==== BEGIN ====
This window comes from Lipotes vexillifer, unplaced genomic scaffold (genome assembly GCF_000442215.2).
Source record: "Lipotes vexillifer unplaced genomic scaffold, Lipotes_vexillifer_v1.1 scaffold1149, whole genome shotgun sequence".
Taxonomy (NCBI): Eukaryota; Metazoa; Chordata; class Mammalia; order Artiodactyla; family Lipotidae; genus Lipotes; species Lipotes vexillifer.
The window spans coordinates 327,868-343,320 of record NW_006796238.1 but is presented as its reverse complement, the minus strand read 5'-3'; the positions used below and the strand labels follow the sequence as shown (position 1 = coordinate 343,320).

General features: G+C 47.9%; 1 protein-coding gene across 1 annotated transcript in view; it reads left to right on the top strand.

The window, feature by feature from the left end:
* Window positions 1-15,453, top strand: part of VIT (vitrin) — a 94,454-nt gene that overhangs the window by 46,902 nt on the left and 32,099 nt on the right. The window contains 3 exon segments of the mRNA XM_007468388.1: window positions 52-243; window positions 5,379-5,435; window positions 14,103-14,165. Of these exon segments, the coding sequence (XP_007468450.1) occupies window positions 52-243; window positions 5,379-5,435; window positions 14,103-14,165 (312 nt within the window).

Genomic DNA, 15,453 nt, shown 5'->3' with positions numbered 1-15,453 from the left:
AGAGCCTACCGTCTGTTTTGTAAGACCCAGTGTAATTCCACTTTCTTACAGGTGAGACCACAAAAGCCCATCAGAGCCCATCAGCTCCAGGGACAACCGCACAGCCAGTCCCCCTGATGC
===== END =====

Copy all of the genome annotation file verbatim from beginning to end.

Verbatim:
This window comes from Lipotes vexillifer, unplaced genomic scaffold (genome assembly GCF_000442215.2).
Source record: "Lipotes vexillifer unplaced genomic scaffold, Lipotes_vexillifer_v1.1 scaffold1149, whole genome shotgun sequence".
Taxonomy (NCBI): Eukaryota; Metazoa; Chordata; class Mammalia; order Artiodactyla; family Lipotidae; genus Lipotes; species Lipotes vexillifer.
The window spans coordinates 327,868-343,320 of record NW_006796238.1 but is presented as its reverse complement, the minus strand read 5'-3'; the positions used below and the strand labels follow the sequence as shown (position 1 = coordinate 343,320).

General features: G+C 47.9%; 1 protein-coding gene across 1 annotated transcript in view; it reads left to right on the top strand.

The window, feature by feature from the left end:
* Window positions 1-15,453, top strand: part of VIT (vitrin) — a 94,454-nt gene that overhangs the window by 46,902 nt on the left and 32,099 nt on the right. The window contains 3 exon segments of the mRNA XM_007468388.1: window positions 52-243; window positions 5,379-5,435; window positions 14,103-14,165. Of these exon segments, the coding sequence (XP_007468450.1) occupies window positions 52-243; window positions 5,379-5,435; window positions 14,103-14,165 (312 nt within the window).

Genomic DNA, 15,453 nt, shown 5'->3' with positions numbered 1-15,453 from the left:
AGAGCCTACCGTCTGTTTTGTAAGACCCAGTGTAATTCCACTTTCTTACAGGTGAGACCACAAAAGCCCATCAGAGCCCATCAGCTCCAGGGACAACCGCACAGCCAGTCCCCCTGATGC